Big Cotton: How a Humble Fiber Created Fortunes, Wrecked Civilizations, and Put America on the Map
By Stephen Yafa, Viking/Penguin, New York, hardcover, $24.95.
UNDISCIPLINED: 'Big Cotton.'
The 19th century was about cotton as much as the 20th century was about oil.
Cotton had already brought forth the industrial revolution in England in the 18th century, and after Eli Whitney invented the cotton gin in 1791, it became the commodity that shaped the erstwhile colonies into a great and powerful nation. The South grew it, the North milled it, and together they wove it into an economy that would ultimately conquer the world.
Cotton also caused the United States more problems than any other fiber, or any other anything, ever has. It beguiled us into an acceptance of slavery that soon became a dependence upon slavery, and the consequent moral crisis tore the nation apart, and we’ve been trying to patch it back together for a century and a half, with mixed results.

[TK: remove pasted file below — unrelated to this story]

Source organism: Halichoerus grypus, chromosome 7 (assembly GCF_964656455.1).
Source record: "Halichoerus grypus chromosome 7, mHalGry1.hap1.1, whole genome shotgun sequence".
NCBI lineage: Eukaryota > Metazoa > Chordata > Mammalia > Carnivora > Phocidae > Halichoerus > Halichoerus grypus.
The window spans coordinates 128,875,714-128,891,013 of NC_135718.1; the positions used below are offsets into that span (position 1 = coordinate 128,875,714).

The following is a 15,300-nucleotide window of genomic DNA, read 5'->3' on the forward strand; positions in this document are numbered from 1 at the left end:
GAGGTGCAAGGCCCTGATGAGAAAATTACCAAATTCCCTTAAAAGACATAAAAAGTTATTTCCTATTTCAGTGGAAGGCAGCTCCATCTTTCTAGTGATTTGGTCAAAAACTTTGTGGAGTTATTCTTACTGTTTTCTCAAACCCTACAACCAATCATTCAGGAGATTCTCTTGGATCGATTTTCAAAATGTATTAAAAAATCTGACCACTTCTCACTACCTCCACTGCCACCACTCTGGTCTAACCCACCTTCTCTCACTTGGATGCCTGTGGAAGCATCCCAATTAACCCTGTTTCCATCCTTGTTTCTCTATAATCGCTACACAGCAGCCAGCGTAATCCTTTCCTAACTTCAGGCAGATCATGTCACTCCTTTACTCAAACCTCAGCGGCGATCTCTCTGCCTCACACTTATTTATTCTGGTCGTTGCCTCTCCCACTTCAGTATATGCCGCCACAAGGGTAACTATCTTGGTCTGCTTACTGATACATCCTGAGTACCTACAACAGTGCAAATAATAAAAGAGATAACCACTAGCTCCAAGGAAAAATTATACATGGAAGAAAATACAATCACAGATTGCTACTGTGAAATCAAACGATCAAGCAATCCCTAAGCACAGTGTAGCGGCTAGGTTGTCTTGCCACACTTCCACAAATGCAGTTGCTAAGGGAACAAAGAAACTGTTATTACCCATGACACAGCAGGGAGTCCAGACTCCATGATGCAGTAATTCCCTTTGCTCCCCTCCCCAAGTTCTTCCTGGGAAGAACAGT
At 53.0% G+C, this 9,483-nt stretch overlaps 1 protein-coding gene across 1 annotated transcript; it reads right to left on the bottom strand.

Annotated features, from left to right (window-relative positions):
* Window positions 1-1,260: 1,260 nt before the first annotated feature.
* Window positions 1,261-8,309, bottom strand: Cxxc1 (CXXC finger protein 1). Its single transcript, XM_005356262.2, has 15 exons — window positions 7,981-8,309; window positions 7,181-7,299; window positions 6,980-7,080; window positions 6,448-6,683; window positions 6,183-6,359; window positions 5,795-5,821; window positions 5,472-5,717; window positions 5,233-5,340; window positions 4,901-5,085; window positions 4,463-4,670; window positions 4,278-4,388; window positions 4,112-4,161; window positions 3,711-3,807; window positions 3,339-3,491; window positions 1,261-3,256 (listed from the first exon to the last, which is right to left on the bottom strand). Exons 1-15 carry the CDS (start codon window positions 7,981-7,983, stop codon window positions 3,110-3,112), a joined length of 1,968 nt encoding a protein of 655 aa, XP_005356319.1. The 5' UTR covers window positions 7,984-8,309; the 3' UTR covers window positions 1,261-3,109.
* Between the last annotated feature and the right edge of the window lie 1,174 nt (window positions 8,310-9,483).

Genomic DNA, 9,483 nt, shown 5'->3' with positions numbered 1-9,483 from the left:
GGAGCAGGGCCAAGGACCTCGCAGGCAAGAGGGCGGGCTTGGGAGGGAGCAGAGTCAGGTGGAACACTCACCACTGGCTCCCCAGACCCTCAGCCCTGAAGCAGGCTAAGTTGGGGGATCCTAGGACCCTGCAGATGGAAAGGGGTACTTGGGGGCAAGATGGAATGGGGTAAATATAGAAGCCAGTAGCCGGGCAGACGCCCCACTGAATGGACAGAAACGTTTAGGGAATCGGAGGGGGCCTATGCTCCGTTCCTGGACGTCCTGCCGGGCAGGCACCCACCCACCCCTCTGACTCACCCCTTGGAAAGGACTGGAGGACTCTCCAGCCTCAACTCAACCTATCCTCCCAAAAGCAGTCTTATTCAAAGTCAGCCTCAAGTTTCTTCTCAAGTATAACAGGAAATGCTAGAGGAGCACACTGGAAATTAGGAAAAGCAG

Manifest Destiny was about cotton, the Civil War was about cotton, the Old South and the New South were about cotton, Jim Crow was about cotton, sharecropping was about cotton, the Great Depression was about cotton.
Beneath everything else, it was cotton that gave birth to the blues and the civil rights movement.
Cotton is in our bones and gonads and imaginations to such an extent that you wonder if the very strands of our DNA aren’t cotton, or even the infinitesimal strings that physicists now think might be the stuff of creation.